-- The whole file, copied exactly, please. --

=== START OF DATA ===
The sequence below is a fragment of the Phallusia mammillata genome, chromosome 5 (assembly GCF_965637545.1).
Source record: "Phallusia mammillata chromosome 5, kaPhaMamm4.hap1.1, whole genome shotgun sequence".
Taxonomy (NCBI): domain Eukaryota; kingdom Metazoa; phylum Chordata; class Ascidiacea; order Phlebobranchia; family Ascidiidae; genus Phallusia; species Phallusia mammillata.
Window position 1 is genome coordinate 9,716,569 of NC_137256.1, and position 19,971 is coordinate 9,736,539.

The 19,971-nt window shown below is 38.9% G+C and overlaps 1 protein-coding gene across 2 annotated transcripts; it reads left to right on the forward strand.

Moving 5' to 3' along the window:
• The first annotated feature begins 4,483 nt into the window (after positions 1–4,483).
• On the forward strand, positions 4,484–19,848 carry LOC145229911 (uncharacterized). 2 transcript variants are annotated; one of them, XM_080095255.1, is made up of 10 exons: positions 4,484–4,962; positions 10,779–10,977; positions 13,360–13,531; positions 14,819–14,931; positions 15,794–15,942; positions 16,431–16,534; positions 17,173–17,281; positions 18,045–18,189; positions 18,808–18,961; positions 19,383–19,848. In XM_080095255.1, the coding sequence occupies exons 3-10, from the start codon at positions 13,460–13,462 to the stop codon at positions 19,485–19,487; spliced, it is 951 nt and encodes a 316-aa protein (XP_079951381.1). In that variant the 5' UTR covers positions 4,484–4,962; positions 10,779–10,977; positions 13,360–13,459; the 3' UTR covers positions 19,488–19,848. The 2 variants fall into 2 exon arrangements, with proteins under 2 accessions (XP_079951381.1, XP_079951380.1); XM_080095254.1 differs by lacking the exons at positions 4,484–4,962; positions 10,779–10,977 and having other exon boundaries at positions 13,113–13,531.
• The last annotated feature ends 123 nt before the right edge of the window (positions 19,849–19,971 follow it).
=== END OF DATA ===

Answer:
The sequence below is a fragment of the Phallusia mammillata genome, chromosome 5 (assembly GCF_965637545.1).
Source record: "Phallusia mammillata chromosome 5, kaPhaMamm4.hap1.1, whole genome shotgun sequence".
Taxonomy (NCBI): domain Eukaryota; kingdom Metazoa; phylum Chordata; class Ascidiacea; order Phlebobranchia; family Ascidiidae; genus Phallusia; species Phallusia mammillata.
Window position 1 is genome coordinate 9,716,569 of NC_137256.1, and position 19,971 is coordinate 9,736,539.

The 19,971-nt window shown below is 38.9% G+C and overlaps 1 protein-coding gene across 2 annotated transcripts; it reads left to right on the forward strand.

Moving 5' to 3' along the window:
• The first annotated feature begins 4,483 nt into the window (after positions 1–4,483).
• On the forward strand, positions 4,484–19,848 carry LOC145229911 (uncharacterized). 2 transcript variants are annotated; one of them, XM_080095255.1, is made up of 10 exons: positions 4,484–4,962; positions 10,779–10,977; positions 13,360–13,531; positions 14,819–14,931; positions 15,794–15,942; positions 16,431–16,534; positions 17,173–17,281; positions 18,045–18,189; positions 18,808–18,961; positions 19,383–19,848. In XM_080095255.1, the coding sequence occupies exons 3-10, from the start codon at positions 13,460–13,462 to the stop codon at positions 19,485–19,487; spliced, it is 951 nt and encodes a 316-aa protein (XP_079951381.1). In that variant the 5' UTR covers positions 4,484–4,962; positions 10,779–10,977; positions 13,360–13,459; the 3' UTR covers positions 19,488–19,848. The 2 variants fall into 2 exon arrangements, with proteins under 2 accessions (XP_079951381.1, XP_079951380.1); XM_080095254.1 differs by lacking the exons at positions 4,484–4,962; positions 10,779–10,977 and having other exon boundaries at positions 13,113–13,531.
• The last annotated feature ends 123 nt before the right edge of the window (positions 19,849–19,971 follow it).